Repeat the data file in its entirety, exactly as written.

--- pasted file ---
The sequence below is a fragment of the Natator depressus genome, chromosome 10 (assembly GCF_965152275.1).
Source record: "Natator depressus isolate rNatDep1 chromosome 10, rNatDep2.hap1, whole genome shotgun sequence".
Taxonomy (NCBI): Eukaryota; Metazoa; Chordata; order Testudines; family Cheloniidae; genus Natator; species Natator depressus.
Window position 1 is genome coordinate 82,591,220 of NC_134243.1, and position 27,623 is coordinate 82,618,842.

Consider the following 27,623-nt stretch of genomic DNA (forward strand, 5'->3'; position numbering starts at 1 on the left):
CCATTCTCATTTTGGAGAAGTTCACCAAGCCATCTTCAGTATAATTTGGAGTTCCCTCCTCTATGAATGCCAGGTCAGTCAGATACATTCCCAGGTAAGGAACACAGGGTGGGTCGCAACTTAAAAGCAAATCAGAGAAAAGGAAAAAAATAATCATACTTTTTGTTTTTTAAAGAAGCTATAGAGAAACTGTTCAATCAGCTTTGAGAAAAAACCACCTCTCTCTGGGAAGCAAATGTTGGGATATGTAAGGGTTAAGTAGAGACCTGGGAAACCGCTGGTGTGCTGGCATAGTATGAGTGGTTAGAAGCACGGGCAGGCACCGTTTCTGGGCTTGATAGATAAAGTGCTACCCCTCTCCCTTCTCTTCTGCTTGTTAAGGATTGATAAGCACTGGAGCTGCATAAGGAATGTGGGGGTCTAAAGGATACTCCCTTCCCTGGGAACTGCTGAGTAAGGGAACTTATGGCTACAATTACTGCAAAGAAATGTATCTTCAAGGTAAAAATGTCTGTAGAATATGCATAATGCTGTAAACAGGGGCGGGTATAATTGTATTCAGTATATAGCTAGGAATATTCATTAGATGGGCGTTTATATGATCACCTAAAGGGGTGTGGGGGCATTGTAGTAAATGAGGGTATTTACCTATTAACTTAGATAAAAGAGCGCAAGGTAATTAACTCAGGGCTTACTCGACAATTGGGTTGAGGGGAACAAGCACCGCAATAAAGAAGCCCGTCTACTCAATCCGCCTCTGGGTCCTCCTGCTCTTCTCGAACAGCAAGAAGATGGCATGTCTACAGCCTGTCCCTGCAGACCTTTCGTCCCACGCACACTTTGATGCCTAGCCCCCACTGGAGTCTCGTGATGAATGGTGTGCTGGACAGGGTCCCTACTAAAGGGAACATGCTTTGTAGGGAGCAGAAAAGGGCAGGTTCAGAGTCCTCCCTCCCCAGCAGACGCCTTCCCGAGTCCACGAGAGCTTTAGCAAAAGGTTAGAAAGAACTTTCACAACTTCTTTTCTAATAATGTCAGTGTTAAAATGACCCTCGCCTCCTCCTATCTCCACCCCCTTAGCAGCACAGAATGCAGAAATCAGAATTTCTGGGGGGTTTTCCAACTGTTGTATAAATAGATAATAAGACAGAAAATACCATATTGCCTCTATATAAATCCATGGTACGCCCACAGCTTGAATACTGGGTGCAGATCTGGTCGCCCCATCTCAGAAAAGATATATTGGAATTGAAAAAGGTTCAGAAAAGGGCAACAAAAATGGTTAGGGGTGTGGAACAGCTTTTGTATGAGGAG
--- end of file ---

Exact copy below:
The sequence below is a fragment of the Natator depressus genome, chromosome 10 (assembly GCF_965152275.1).
Source record: "Natator depressus isolate rNatDep1 chromosome 10, rNatDep2.hap1, whole genome shotgun sequence".
Taxonomy (NCBI): Eukaryota; Metazoa; Chordata; order Testudines; family Cheloniidae; genus Natator; species Natator depressus.
Window position 1 is genome coordinate 82,591,220 of NC_134243.1, and position 27,623 is coordinate 82,618,842.

Consider the following 27,623-nt stretch of genomic DNA (forward strand, 5'->3'; position numbering starts at 1 on the left):
CCATTCTCATTTTGGAGAAGTTCACCAAGCCATCTTCAGTATAATTTGGAGTTCCCTCCTCTATGAATGCCAGGTCAGTCAGATACATTCCCAGGTAAGGAACACAGGGTGGGTCGCAACTTAAAAGCAAATCAGAGAAAAGGAAAAAAATAATCATACTTTTTGTTTTTTAAAGAAGCTATAGAGAAACTGTTCAATCAGCTTTGAGAAAAAACCACCTCTCTCTGGGAAGCAAATGTTGGGATATGTAAGGGTTAAGTAGAGACCTGGGAAACCGCTGGTGTGCTGGCATAGTATGAGTGGTTAGAAGCACGGGCAGGCACCGTTTCTGGGCTTGATAGATAAAGTGCTACCCCTCTCCCTTCTCTTCTGCTTGTTAAGGATTGATAAGCACTGGAGCTGCATAAGGAATGTGGGGGTCTAAAGGATACTCCCTTCCCTGGGAACTGCTGAGTAAGGGAACTTATGGCTACAATTACTGCAAAGAAATGTATCTTCAAGGTAAAAATGTCTGTAGAATATGCATAATGCTGTAAACAGGGGCGGGTATAATTGTATTCAGTATATAGCTAGGAATATTCATTAGATGGGCGTTTATATGATCACCTAAAGGGGTGTGGGGGCATTGTAGTAAATGAGGGTATTTACCTATTAACTTAGATAAAAGAGCGCAAGGTAATTAACTCAGGGCTTACTCGACAATTGGGTTGAGGGGAACAAGCACCGCAATAAAGAAGCCCGTCTACTCAATCCGCCTCTGGGTCCTCCTGCTCTTCTCGAACAGCAAGAAGATGGCATGTCTACAGCCTGTCCCTGCAGACCTTTCGTCCCACGCACACTTTGATGCCTAGCCCCCACTGGAGTCTCGTGATGAATGGTGTGCTGGACAGGGTCCCTACTAAAGGGAACATGCTTTGTAGGGAGCAGAAAAGGGCAGGTTCAGAGTCCTCCCTCCCCAGCAGACGCCTTCCCGAGTCCACGAGAGCTTTAGCAAAAGGTTAGAAAGAACTTTCACAACTTCTTTTCTAATAATGTCAGTGTTAAAATGACCCTCGCCTCCTCCTATCTCCACCCCCTTAGCAGCACAGAATGCAGAAATCAGAATTTCTGGGGGGTTTTCCAACTGTTGTATAAATAGATAATAAGACAGAAAATACCATATTGCCTCTATATAAATCCATGGTACGCCCACAGCTTGAATACTGGGTGCAGATCTGGTCGCCCCATCTCAGAAAAGATATATTGGAATTGAAAAAGGTTCAGAAAAGGGCAACAAAAATGGTTAGGGGTGTGGAACAGCTTTTGTATGAGGAG